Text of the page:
Taking his name worldwide

  • Call me Mr Duke: reggae singer Mr Duke, aka Dwayne Burrows, with his album, Not Me Name (Photograph by Akil Simmons)

    Call me Mr Duke: reggae singer Mr Duke, aka Dwayne Burrows, with his album, Not Me Name (Photograph by Akil Simmons)

  • Call me Mr Duke: reggae singer Mr Duke, aka Dwayne Burrows, with his album, Not Me Name (Photograph by Akil Simmons)

    Call me Mr Duke: reggae singer Mr Duke, aka Dwayne Burrows, with his album, Not Me Name (Photograph by Akil Simmons)

  • Call me Mr Duke: reggae singer Mr Duke, aka Dewaye Burrows, with his album, Not Me Name (Photograph by Akil Simmons)

    Call me Mr Duke: reggae singer Mr Duke, aka Dewaye Burrows, with his album, Not Me Name (Photograph by Akil Simmons)


Some things are worth the wait.

Mr Duke can attest to that. A single father who put his musical aspirations on hold for decades, he’s finally in a place where he can focus on his talent.

One of his idols, Ansel Cridland, is a backing vocalist on his latest album Not Me Name; he was pleased with the reception it received in New York.

“I started off with Ital Foundation and Third and Fourth Generation. We used to sing three-part harmony — this was years ago,” said the artist, who was born Dwayne Burrows. “I put out my first single, Thief in the Vineyard, in 2009 and then did an album, No Partiality.

“Now I’m bringing out another style. That was more like a listening album; this new one is more dance.”

He wrote Thief in the Vineyard in 1983 but the song sat around for years while he concentrated on his business, Interior/Exterior Quality Painting, so he could feed his family.

“I’m a single father. My son, Keilo ... his mother, Robin Govia, passed away.

“I had to raise him on my own and then help with my grandchildren. It’s been about finding the windows to do what I have to do between work and what I love.

“I’ve got another album ready to roll but it’s just finding the time. And doing it on my own is expensive, my first album set me back $10,000, so if there are any sponsors out there I would love some help.

“I like to do things myself but sometimes you need to stretch out a hand. This way it may take longer but I will get it done.”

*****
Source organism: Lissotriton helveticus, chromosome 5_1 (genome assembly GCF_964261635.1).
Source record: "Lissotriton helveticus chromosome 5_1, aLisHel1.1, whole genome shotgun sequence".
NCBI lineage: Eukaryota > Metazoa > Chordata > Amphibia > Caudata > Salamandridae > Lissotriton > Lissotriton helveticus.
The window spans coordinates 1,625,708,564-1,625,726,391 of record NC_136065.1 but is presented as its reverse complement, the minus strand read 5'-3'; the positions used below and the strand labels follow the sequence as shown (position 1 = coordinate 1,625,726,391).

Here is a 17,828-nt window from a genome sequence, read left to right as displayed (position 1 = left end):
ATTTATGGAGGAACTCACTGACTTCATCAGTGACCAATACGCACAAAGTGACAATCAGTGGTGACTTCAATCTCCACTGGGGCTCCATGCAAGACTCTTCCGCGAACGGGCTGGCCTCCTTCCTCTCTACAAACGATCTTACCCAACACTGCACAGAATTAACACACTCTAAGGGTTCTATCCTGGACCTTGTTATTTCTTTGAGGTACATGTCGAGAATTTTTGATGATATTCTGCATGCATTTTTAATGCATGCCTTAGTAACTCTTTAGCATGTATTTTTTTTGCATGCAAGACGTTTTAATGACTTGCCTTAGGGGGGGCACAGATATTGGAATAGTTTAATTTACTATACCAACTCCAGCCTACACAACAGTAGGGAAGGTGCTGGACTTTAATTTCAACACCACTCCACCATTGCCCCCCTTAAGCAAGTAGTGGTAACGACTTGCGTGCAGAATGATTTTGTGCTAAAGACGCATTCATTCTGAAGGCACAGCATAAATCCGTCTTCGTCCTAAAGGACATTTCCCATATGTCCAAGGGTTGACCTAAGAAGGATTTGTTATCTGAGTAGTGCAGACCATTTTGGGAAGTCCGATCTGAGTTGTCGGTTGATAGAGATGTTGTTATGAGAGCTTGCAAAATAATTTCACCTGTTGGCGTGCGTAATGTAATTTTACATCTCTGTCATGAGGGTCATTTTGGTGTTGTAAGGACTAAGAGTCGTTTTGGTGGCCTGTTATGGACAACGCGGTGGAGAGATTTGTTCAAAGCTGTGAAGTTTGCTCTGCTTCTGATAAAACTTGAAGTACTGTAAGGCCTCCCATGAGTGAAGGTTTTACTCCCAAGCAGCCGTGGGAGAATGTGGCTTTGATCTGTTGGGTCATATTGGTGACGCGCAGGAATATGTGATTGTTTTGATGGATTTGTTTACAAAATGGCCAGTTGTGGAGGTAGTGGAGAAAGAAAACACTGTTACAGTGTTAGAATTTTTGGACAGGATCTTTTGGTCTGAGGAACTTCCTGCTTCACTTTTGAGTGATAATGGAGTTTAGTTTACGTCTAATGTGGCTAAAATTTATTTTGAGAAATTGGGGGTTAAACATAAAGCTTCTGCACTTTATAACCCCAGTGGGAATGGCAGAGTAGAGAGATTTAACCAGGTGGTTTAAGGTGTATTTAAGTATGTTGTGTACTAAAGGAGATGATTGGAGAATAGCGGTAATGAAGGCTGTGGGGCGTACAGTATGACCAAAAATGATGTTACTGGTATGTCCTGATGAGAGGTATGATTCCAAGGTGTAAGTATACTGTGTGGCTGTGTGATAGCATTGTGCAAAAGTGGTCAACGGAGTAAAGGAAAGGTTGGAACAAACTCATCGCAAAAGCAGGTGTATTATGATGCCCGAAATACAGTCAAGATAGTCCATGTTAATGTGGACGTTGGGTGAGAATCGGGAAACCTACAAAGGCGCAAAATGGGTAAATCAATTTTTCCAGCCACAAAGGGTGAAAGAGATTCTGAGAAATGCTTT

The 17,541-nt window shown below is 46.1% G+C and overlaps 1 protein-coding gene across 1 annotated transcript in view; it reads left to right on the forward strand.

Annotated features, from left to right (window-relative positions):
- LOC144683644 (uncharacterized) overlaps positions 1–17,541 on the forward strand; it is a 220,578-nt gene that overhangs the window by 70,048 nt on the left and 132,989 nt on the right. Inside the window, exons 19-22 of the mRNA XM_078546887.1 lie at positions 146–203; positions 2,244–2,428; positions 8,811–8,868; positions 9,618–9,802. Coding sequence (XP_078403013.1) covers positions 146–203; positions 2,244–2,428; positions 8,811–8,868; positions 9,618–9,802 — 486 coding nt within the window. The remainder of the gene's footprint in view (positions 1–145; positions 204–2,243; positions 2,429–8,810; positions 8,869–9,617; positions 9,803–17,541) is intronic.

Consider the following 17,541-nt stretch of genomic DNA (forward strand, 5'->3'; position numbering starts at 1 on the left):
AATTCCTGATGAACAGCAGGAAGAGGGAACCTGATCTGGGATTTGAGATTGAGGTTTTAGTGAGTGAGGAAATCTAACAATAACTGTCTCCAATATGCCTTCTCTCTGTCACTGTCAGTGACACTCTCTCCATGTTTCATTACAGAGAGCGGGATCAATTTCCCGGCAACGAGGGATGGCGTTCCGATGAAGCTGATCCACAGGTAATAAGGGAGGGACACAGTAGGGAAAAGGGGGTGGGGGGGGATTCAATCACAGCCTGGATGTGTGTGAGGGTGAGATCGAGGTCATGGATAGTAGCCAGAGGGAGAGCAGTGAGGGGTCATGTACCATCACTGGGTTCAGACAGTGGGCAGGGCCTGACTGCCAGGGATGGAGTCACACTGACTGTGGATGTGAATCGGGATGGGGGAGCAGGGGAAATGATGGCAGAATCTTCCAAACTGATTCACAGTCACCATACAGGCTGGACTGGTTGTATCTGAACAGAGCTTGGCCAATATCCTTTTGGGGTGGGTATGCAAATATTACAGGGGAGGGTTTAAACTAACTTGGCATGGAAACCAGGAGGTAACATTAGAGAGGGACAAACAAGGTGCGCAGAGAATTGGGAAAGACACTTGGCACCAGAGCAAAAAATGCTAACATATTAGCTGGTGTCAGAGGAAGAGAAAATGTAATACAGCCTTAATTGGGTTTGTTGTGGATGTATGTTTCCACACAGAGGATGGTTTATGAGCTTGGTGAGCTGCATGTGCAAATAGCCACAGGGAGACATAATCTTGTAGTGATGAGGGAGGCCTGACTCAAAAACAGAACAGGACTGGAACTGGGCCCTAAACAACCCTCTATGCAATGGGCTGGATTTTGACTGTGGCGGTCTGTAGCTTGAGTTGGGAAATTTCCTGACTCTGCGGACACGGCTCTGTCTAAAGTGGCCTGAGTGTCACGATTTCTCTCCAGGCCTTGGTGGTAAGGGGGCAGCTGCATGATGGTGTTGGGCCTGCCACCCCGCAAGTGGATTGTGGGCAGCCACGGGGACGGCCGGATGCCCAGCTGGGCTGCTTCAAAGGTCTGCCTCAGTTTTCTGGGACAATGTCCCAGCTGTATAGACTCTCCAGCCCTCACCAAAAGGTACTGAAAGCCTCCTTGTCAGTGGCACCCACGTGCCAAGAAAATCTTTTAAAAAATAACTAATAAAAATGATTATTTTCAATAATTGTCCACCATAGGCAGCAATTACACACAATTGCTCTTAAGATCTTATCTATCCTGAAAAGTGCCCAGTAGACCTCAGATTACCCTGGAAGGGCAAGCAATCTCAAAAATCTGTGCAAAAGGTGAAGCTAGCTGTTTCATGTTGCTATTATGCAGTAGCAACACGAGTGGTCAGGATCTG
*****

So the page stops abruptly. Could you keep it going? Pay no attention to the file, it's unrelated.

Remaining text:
Not Me Name was recorded at Mercy Sound Studios in New York and produced by Cridland, a member of The Meditations.

The Jamaican reggae vocal harmony group formed in the 1970s; Mr Duke met them when they played here.

“Our singing style was the same and I used to emulate them,” he said. “I wrote my own lyrics and I would sing to [Cridland] over the phone.

“I used to emulate his voice with his songs and now he’s a backing vocalist on my tracks.”

Inspiration for the song Not Me Name came from a girl he thought was a friend until he found out she was calling him a sucker behind his back.

“I was really upset when I got the message,” he said. “Sometimes people put you in a different light, people label you, I guess everybody in life goes through it, and when the truth comes out they got nothing to say. Even when somebody wrongs you they never come back to say sorry. And it’s out there. She scandalised my name and never came back to say sorry.”

However, it worked in his favour. The song caught the attention of Tony Cobb, a DJ on New York’s WVIP 93.5FM, who invited Mr Duke to sit in on his show.

“People were calling in from Russia, from Canada, from China and liking the song,” he said.

Just as impressive was walking into Mercy Sound Studios and seeing the talent that had recorded there before him.

“Looking around me I saw all these plaques, [rapper] Drake, all these famous Latin artists, and I got in there.

“The Meditations have produced a lot of artists, people like Barrington Levy.

“I know I’m respected among top-notch musicians. It’s a humbling experience to know I’m walking among greatness, seeing other artists’ work and them giving me my respect.”

His hope is to take Not Me Name “worldwide”.

“I want to take it to the UK, to Germany,” he said.

Copies of Not Me Name are $15 and available directly from Mr Duke at 518-2939

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Published May 27, 2019 at 8:00 am (Updated May 27, 2019 at 8:48 am)

Taking his name worldwide

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